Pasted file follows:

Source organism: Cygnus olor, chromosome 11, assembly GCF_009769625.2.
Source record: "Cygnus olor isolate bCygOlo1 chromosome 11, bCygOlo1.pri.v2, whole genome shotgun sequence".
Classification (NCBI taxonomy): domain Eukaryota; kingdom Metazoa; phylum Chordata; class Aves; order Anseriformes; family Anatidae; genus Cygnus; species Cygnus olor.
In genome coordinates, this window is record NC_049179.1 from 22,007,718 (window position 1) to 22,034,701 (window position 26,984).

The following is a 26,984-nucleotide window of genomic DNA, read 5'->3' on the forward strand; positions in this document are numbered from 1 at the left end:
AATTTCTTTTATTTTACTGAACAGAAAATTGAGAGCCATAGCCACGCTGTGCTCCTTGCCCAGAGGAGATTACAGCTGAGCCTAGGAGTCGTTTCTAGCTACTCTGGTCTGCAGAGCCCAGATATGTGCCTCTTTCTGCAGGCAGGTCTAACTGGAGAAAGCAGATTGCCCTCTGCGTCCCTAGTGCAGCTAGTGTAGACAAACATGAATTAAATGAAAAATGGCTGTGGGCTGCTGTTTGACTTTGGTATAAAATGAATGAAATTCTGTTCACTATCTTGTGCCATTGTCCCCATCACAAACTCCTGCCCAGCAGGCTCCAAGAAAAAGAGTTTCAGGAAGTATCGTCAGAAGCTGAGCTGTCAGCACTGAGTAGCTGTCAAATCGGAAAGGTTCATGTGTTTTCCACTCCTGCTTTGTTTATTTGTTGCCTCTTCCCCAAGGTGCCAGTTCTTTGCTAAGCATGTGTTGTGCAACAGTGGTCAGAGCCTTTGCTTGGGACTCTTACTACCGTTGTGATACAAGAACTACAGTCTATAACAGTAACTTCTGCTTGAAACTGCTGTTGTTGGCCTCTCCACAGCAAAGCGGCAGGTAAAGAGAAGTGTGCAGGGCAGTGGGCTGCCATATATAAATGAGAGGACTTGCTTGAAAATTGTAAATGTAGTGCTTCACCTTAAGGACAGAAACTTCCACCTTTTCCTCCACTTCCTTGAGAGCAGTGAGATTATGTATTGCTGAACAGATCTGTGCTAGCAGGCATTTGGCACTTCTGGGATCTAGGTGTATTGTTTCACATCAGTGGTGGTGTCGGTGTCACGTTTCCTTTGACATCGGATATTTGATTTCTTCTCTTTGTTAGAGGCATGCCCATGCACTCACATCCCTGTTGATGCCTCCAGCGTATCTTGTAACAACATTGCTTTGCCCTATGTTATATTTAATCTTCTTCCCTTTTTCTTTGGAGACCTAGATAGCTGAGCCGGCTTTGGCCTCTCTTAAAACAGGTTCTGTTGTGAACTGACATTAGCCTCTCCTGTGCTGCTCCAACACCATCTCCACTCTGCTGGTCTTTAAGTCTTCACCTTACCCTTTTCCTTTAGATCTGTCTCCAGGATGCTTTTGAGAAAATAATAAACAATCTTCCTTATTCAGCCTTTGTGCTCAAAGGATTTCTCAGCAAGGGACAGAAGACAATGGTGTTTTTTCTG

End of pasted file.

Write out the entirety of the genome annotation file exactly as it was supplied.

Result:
Source organism: Cygnus olor, chromosome 11, assembly GCF_009769625.2.
Source record: "Cygnus olor isolate bCygOlo1 chromosome 11, bCygOlo1.pri.v2, whole genome shotgun sequence".
Classification (NCBI taxonomy): domain Eukaryota; kingdom Metazoa; phylum Chordata; class Aves; order Anseriformes; family Anatidae; genus Cygnus; species Cygnus olor.
In genome coordinates, this window is record NC_049179.1 from 22,007,718 (window position 1) to 22,034,701 (window position 26,984).

The following is a 26,984-nucleotide window of genomic DNA, read 5'->3' on the forward strand; positions in this document are numbered from 1 at the left end:
AATTTCTTTTATTTTACTGAACAGAAAATTGAGAGCCATAGCCACGCTGTGCTCCTTGCCCAGAGGAGATTACAGCTGAGCCTAGGAGTCGTTTCTAGCTACTCTGGTCTGCAGAGCCCAGATATGTGCCTCTTTCTGCAGGCAGGTCTAACTGGAGAAAGCAGATTGCCCTCTGCGTCCCTAGTGCAGCTAGTGTAGACAAACATGAATTAAATGAAAAATGGCTGTGGGCTGCTGTTTGACTTTGGTATAAAATGAATGAAATTCTGTTCACTATCTTGTGCCATTGTCCCCATCACAAACTCCTGCCCAGCAGGCTCCAAGAAAAAGAGTTTCAGGAAGTATCGTCAGAAGCTGAGCTGTCAGCACTGAGTAGCTGTCAAATCGGAAAGGTTCATGTGTTTTCCACTCCTGCTTTGTTTATTTGTTGCCTCTTCCCCAAGGTGCCAGTTCTTTGCTAAGCATGTGTTGTGCAACAGTGGTCAGAGCCTTTGCTTGGGACTCTTACTACCGTTGTGATACAAGAACTACAGTCTATAACAGTAACTTCTGCTTGAAACTGCTGTTGTTGGCCTCTCCACAGCAAAGCGGCAGGTAAAGAGAAGTGTGCAGGGCAGTGGGCTGCCATATATAAATGAGAGGACTTGCTTGAAAATTGTAAATGTAGTGCTTCACCTTAAGGACAGAAACTTCCACCTTTTCCTCCACTTCCTTGAGAGCAGTGAGATTATGTATTGCTGAACAGATCTGTGCTAGCAGGCATTTGGCACTTCTGGGATCTAGGTGTATTGTTTCACATCAGTGGTGGTGTCGGTGTCACGTTTCCTTTGACATCGGATATTTGATTTCTTCTCTTTGTTAGAGGCATGCCCATGCACTCACATCCCTGTTGATGCCTCCAGCGTATCTTGTAACAACATTGCTTTGCCCTATGTTATATTTAATCTTCTTCCCTTTTTCTTTGGAGACCTAGATAGCTGAGCCGGCTTTGGCCTCTCTTAAAACAGGTTCTGTTGTGAACTGACATTAGCCTCTCCTGTGCTGCTCCAACACCATCTCCACTCTGCTGGTCTTTAAGTCTTCACCTTACCCTTTTCCTTTAGATCTGTCTCCAGGATGCTTTTGAGAAAATAATAAACAATCTTCCTTATTCAGCCTTTGTGCTCAAAGGATTTCTCAGCAAGGGACAGAAGACAATGGTGTTTTTTCTG